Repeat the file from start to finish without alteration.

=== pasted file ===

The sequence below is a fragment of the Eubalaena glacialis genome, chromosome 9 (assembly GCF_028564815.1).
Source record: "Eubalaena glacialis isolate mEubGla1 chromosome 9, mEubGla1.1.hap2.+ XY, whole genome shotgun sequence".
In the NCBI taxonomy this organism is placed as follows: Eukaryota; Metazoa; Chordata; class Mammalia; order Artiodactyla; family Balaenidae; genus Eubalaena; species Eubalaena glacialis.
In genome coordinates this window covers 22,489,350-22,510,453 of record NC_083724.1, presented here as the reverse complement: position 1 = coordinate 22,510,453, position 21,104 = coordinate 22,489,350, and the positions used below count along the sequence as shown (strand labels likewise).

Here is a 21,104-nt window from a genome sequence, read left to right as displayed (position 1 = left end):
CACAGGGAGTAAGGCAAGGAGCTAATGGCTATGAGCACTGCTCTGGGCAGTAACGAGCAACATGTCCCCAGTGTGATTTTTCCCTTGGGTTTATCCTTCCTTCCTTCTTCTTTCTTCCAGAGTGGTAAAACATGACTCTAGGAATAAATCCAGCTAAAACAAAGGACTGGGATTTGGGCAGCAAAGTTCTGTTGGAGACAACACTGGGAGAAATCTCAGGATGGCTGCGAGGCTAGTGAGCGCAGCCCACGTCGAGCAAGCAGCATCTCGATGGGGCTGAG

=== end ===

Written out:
The sequence below is a fragment of the Eubalaena glacialis genome, chromosome 9 (assembly GCF_028564815.1).
Source record: "Eubalaena glacialis isolate mEubGla1 chromosome 9, mEubGla1.1.hap2.+ XY, whole genome shotgun sequence".
In the NCBI taxonomy this organism is placed as follows: Eukaryota; Metazoa; Chordata; class Mammalia; order Artiodactyla; family Balaenidae; genus Eubalaena; species Eubalaena glacialis.
In genome coordinates this window covers 22,489,350-22,510,453 of record NC_083724.1, presented here as the reverse complement: position 1 = coordinate 22,510,453, position 21,104 = coordinate 22,489,350, and the positions used below count along the sequence as shown (strand labels likewise).

Here is a 21,104-nt window from a genome sequence, read left to right as displayed (position 1 = left end):
CACAGGGAGTAAGGCAAGGAGCTAATGGCTATGAGCACTGCTCTGGGCAGTAACGAGCAACATGTCCCCAGTGTGATTTTTCCCTTGGGTTTATCCTTCCTTCCTTCTTCTTTCTTCCAGAGTGGTAAAACATGACTCTAGGAATAAATCCAGCTAAAACAAAGGACTGGGATTTGGGCAGCAAAGTTCTGTTGGAGACAACACTGGGAGAAATCTCAGGATGGCTGCGAGGCTAGTGAGCGCAGCCCACGTCGAGCAAGCAGCATCTCGATGGGGCTGAG